A New Monster In Town
In Robert Louis Stevenson’s nineteenth century novel, Dr. Jekyll and Mr. Hyde, Mr. Hyde has all of the characteristics of being a monster. What makes a monster? According to the free dictionary dot com, a monster is a person of unnatural ugliness, deformity, wickedness or cruelness. Mr. Hyde is a wicked looking man and has the character to match his appearance. Originally created by Jekyll, Hyde leaves a path of devastation wherever he goes. “Monster Culture” is an article written by Jeffrey Jerome Cohen. In his article, he writes that monsters provide an understanding of the culture in which they were created. Mr. Hyde is similar to the monsters that Cohen refers to in his article. Mr. Hyde is a monster because he is difficult to classify, is different and lacks human characteristics and because he has no regard for the law or moral codes of society. These characteristics and his physical strength show that Mr. Hyde is a monster of the worst kind.
Everyone who observes Mr. Hyde has a very difficult time at putting him into a category. In Dr Jekyll and Mr. Hyde, Enfield states: “It wasn’t like a man; it was like some damned juggernaut” (Stevenson 40). This quote demonstrates Enfield struggling to find the words to describe Hyde. Ultimately he settles on calling Hyde a juggernaut. To put it bluntly, a juggernaut is an overwhelming force that crushes everything in its path. This term makes Hyde seem uncontrollable and vicious. The inability of Enfield to describe Hyde shows that he is very difficult to classify. In “Monster Culture” Cohen himself writes: “This refusal to participate in the classificatory ‘order of things’ is true of monsters generally: they are disturbing hybrids whose externally incoherent bodies resist attempts to include them in any systematic structuration” (Cohen 6). What Cohen really means by this is that monsters are beyond the norm in both appearance and behavior. Furthermore, monsters have traits that are very unfamiliar to the natural order of things. Because of this, monsters are impossible to categorize.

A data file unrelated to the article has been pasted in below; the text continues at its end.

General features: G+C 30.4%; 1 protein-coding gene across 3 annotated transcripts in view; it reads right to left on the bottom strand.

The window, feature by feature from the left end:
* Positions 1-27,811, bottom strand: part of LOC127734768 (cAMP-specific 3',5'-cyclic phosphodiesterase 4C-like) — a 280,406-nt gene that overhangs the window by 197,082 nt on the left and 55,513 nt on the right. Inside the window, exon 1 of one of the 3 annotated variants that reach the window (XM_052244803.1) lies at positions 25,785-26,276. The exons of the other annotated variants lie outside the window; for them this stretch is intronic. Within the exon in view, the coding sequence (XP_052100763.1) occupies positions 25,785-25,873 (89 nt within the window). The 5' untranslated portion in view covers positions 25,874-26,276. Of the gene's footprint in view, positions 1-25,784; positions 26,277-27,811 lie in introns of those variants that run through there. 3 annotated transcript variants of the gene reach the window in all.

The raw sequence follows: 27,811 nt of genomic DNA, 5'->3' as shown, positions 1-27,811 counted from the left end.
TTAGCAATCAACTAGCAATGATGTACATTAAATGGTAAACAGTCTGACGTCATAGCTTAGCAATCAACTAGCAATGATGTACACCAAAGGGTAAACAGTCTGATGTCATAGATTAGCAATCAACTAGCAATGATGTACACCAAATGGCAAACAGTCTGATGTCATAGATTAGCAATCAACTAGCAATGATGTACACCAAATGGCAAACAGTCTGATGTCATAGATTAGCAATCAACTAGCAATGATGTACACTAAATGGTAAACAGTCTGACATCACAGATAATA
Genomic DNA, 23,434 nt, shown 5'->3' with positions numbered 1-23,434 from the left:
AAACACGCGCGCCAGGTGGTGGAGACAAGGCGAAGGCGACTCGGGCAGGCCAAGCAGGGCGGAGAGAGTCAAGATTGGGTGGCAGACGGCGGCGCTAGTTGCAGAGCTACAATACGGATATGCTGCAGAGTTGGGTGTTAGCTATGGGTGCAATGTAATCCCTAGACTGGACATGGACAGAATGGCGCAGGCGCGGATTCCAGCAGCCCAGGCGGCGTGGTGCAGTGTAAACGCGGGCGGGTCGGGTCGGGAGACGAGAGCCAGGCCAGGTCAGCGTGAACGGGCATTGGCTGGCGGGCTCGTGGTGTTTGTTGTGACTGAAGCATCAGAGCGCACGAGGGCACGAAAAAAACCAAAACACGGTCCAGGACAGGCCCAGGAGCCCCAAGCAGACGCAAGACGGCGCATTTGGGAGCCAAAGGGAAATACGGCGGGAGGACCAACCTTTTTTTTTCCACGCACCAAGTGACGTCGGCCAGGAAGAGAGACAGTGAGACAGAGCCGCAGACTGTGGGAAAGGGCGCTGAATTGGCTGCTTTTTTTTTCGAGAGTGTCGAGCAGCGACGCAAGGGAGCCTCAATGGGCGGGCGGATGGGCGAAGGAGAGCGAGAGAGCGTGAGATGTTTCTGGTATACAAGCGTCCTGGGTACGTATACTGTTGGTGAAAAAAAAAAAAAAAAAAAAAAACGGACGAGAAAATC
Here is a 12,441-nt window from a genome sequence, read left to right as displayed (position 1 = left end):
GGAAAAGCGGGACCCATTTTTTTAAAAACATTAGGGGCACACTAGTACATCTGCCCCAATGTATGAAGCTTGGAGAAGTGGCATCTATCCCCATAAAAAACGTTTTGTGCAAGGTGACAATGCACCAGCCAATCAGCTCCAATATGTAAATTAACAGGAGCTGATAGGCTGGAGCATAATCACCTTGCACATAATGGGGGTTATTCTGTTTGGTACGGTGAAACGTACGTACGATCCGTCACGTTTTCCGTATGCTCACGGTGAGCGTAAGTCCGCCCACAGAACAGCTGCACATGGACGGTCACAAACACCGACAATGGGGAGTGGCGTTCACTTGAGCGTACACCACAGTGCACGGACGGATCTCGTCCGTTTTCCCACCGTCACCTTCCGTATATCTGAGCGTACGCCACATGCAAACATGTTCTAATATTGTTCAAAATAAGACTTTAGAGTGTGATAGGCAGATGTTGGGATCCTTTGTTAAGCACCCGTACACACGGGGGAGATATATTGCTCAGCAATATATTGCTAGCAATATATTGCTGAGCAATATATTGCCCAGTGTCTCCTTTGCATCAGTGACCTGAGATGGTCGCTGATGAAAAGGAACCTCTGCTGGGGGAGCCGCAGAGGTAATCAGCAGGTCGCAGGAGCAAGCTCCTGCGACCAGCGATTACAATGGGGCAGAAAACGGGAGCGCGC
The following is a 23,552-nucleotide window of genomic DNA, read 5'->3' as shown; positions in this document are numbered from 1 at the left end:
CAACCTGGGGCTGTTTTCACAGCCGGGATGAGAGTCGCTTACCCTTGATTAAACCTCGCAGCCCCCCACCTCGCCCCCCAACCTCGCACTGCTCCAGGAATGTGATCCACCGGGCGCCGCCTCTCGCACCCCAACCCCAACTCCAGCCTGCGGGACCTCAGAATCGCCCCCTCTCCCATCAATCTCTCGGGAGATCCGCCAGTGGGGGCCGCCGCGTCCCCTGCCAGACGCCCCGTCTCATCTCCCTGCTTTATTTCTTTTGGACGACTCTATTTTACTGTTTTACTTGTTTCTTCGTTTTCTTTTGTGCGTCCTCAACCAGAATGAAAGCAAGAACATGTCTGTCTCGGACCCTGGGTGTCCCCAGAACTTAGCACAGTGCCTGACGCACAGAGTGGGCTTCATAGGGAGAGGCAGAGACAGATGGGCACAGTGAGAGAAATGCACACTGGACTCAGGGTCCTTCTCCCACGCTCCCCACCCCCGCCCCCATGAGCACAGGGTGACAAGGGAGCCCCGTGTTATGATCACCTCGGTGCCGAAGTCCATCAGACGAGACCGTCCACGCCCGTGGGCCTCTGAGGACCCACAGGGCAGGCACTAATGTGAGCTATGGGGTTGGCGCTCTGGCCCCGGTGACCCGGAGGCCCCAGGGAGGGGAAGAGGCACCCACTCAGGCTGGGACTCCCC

Enfield’s unsuccessful attempt at classifying Hyde surfaces again: “He is not easy to describe. There is something wrong with his appearance; something down-right detestable. I never saw a man I so disliked, and yet I scarce know why. He must be deformed somewhere; he gives a strong feeling of deformity, although I couldn’t specify the point” (Stevenson 43). To put it another way, Enfield senses that there is something very wrong with Hyde. He makes it clear that he is repulsed by Hyde and again struggles at putting him into a category. Perhaps, Mr. Enfield is able to see into the soul of Mr. Hyde. Whatever the reason, people sense that Hyde is capable of doing terrible things. Cohen asserts: “In the face of the monster, scientific inquiry and its ordered rationality crumble. The monstrous is a genus too large to be encapsulated in any conceptual system; the monster’s very existence is a...